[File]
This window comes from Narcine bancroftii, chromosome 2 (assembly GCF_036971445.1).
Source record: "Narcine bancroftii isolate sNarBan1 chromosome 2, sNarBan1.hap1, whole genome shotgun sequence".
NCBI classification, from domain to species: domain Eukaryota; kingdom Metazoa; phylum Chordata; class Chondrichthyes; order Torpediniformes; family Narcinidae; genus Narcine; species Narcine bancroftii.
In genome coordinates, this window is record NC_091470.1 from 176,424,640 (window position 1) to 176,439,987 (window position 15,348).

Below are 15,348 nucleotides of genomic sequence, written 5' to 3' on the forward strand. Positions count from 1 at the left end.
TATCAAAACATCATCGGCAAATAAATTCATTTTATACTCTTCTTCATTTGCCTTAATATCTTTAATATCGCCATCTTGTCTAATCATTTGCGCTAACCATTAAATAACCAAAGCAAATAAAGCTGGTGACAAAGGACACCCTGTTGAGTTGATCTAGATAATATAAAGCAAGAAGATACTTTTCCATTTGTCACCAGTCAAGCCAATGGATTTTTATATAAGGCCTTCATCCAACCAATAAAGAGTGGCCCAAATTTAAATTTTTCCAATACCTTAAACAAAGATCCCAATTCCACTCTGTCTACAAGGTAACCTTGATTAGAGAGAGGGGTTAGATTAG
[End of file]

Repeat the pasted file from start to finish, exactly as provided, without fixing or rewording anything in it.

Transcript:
This window comes from Narcine bancroftii, chromosome 2 (assembly GCF_036971445.1).
Source record: "Narcine bancroftii isolate sNarBan1 chromosome 2, sNarBan1.hap1, whole genome shotgun sequence".
NCBI classification, from domain to species: domain Eukaryota; kingdom Metazoa; phylum Chordata; class Chondrichthyes; order Torpediniformes; family Narcinidae; genus Narcine; species Narcine bancroftii.
In genome coordinates, this window is record NC_091470.1 from 176,424,640 (window position 1) to 176,439,987 (window position 15,348).

Below are 15,348 nucleotides of genomic sequence, written 5' to 3' on the forward strand. Positions count from 1 at the left end.
TATCAAAACATCATCGGCAAATAAATTCATTTTATACTCTTCTTCATTTGCCTTAATATCTTTAATATCGCCATCTTGTCTAATCATTTGCGCTAACCATTAAATAACCAAAGCAAATAAAGCTGGTGACAAAGGACACCCTGTTGAGTTGATCTAGATAATATAAAGCAAGAAGATACTTTTCCATTTGTCACCAGTCAAGCCAATGGATTTTTATATAAGGCCTTCATCCAACCAATAAAGAGTGGCCCAAATTTAAATTTTTCCAATACCTTAAACAAAGATCCCAATTCCACTCTGTCTACAAGGTAACCTTGATTAGAGAGAGGGGTTAGATTAG